First is new Australian novel, The Seaglass Spiral, by Alan Gould, published by Finlay Lloyd:
This is an absolutely beautiful book, in every way. An extraordinary mix of fiction and non-fiction, it tells the story of lovers Ralf Sebright and Susan Ravenglass and their various ancestors, weaving the stories across centuries and countries in such a vivid way that you feel you are constantly in the presence of life, and love, for this is very much a book about the links between people. The language is gorgeous, acute, observant; the feeling is tender, humorous, earthy and has an unusual elegance all its own.
The author is a poet as well as novelist and his acute perception of words as well as character and atmosphere makes the book a special delight. The book as object too is just gorgeous - lovely cover (based on an image by the author's wife, Anne Langridge), beautiful shape (taller than the average paperback) and beautiful inside, with some photographs printed on the same creamy paper as the text, so that it looks like part of the whole. It's published by a small press who really care about books. Highly recommended.
Second is Joseph Anton, a memoir, by Salman Rushdie, published by Jonathan Cape.
This huge book is an account of the ten-year ordeal of the novelist as he struggled to cope with the severely restricted life of fear, rage, despair and stultifying boredom imposed on him by having to go into hiding after Khomeini's fatwa against him for writing The Satanic Verses became a death sentence.
It's written in the third person, a device I found rather distracting at first and then accepted as giving a flavour of how disconnected poor Salman Rushdie felt from not only his former, normal life (or as normal as that of any name-dropping member of the London literary glitterati can be!) but also from his actual self.
The demonic creature who deserved death which stared at him from every crazy placard and hateful utterance of every Islamic fanatic and opportunist on the planet; the alias self, Joseph Anton, named after the author's two favourite writers, Joseph Conrad and Anton Chekhov, also known as 'Joe' by the down to earth Special Branch officers who protected him in those dreadful years; the 'author of the controversial book' about whom everyone had an opinion, whether good or bad or just plain silly; even the ineptly arrogant Salman of the cowardly, two-faced Dismayed Friends who tut-tutted about his situation as though he 'should have known better', as if he should have expected that a 'magic realist' novel could have you running in danger of your life: all these extra personae were drowning the human being as he was to himself, and the third-person narration makes that plainly and painfully clear.
If you imagine suffering should ennoble, however, you'd have a reality check with this book. This is unvarnished stuff (and often feels unedited), based on his journals in hiding. It isn't a pretty picture: character flaws come out glaringly, and he often reveals himself to be petty, arrogant, ungenerous, even downright nasty, and reveals details about certain people, particularly his wives, that I think would have been better left under a veil of silence (especially as he rarely if ever is so harsh on himself!)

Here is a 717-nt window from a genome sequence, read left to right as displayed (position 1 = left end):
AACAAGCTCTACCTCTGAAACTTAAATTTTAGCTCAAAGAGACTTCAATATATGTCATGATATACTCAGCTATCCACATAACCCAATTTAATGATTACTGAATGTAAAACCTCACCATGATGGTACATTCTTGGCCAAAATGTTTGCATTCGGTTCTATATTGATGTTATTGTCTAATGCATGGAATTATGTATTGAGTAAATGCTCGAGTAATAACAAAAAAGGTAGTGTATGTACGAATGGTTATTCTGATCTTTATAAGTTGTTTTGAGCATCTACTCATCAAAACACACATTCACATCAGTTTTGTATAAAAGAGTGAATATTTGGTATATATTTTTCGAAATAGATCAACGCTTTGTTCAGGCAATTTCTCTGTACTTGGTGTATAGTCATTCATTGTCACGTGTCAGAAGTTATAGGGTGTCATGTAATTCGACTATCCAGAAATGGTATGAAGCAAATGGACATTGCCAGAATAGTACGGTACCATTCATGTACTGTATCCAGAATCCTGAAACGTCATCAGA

It's true that the reported behaviour particularly of his second wife, Marianne Wiggins, is hard to justify, but still, it seems to me, it would have been better left to one side or at least not explored in as much detail.
But about Clarissa, his first wife, his beloved son Zafar and friends who stayed true, he has nothing but praise and love, and much respect and affection too for the Special Branch guys who looked after him (though nothing but dislike of their bosses, the government etc).
And whenever I was tempted to think, good God, Salman, this is really rather appalling of you, I'd think, well, how would I behave if I was subject to those sorts of stresses? Would I act graciously or lash out in all directions? I have no answer to that, anymore than I have to the question of his irritatingly, rudely simplistic lack of understanding of religion and the religious impulse in its non-fanatical, non-murderously-literal-minded aspects, as experienced by the vast majority of people around the world.
However, to expect him to be judicious on these matters is too much to expect, given the circumstances! As it is to expect him to be sanguine about the often-cowardly way in which the publishing industry, public figures and indeed governments behaved when faced with the bullying of Iran - and their enthusiastic rent-a-crowd mobs in Bradford - on the 'Rushdie question'.
There are moments of humour, as in a hilariously dry evocation of the ridiculously inept death-wish Pakistani film, International Gorillay (they meant to say Guerillas, but it got lost in translation, clearly!) which imagines Pakistani 'gorillay' looking for the author, who is of course protected by Israeli commandos!
And there's some great sketches of the Special Branch guys and their rather lame 'policemen jokes'. But these flashes of humour are few and far between. Yet despite its many flaws, this is a book I really do recommend to other readers. It's not one you'll easily forget.
Born in Indonesia of French parents, Sophie Masson came to Australia at the age of five, and spent her childhood in both Australia and France. She is the author of more than 30 novels, for adults, young adults and children, and is a regular contributor to newspapers and magazines, both print and online, all over the world. Sophie Masson's latest novels are The Phar Lap Mystery (Scholastic Press) and The Hunt for Ned Kelly (Scholastic Press). She is a regular blogger at Writer Unboxed.